Allergy Shots in Manhattan, NYC

Getting Started with Allergy Injections

Allergy injections are usually begun at a very low dose. During the initial build-up phase, the dosage is gradually increased on a regular basis (1-2 times per week) until the therapeutic dose (often called the “maintenance” dose) is reached. The maintenance dose will differ from person to person. Injections typically are given once or twice per week while the vaccine dose is being increased. The frequency reduces a chance of reaction and permits the maintenance dose to be reached within a reasonable amount of time.

Duration of Treatment

It usually takes 3 to 6 months to reach a maintenance dose. The time may be longer if there are vaccine reactions or if the injections are not received on a regular basis. For this reason, it is important that the recommended schedule be followed. If you anticipate that regular injections cannot be maintained, immunotherapy should not be started. Immunotherapy may be discontinued at the discretion of the doctor if the injections are frequently missed, as there is an increased risk of reactions under these circumstances. Most immunotherapy patients continue treatments for 3 to 5 years, after which the need for continuation is reassessed.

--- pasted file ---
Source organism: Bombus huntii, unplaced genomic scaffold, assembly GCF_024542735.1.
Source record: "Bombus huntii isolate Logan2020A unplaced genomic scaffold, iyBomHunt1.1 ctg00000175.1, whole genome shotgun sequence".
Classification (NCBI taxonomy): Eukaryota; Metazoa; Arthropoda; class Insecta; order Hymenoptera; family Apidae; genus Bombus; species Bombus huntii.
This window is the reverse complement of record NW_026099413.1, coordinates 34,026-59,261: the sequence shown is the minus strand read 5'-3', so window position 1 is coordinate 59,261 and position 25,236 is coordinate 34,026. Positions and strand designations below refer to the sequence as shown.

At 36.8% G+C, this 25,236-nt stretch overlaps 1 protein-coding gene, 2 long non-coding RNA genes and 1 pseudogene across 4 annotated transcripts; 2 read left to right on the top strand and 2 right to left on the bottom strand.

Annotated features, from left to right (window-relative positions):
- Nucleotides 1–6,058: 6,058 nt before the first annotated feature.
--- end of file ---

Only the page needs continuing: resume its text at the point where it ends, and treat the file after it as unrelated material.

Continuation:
Adverse Reactions

Immunotherapy is associated with some widely recognized risks. Risk is present because of substance to which you are known to be allergic is being injected into you, some adverse reactions may be life threatening and may require immediate medical attention. In order of increasing severity, the following brief descriptions explain the nature of these potential reactions.

Local Reactions

Local reactions are common and are usually restricted to a small area around the site of the injection. However, they may involve the entire upper arm, with varying degrees of redness, swelling, pain, and itching. These reactions are more likely to occur several hours after the injection. You should notify the nurse if your local reaction exceed two inches in diameter or lasts until the following day.

Generalized Reactions

Generalized reactions occur rarely, but are the most important because of the potential danger of progression to collapse and death if not treated. These reactions may include: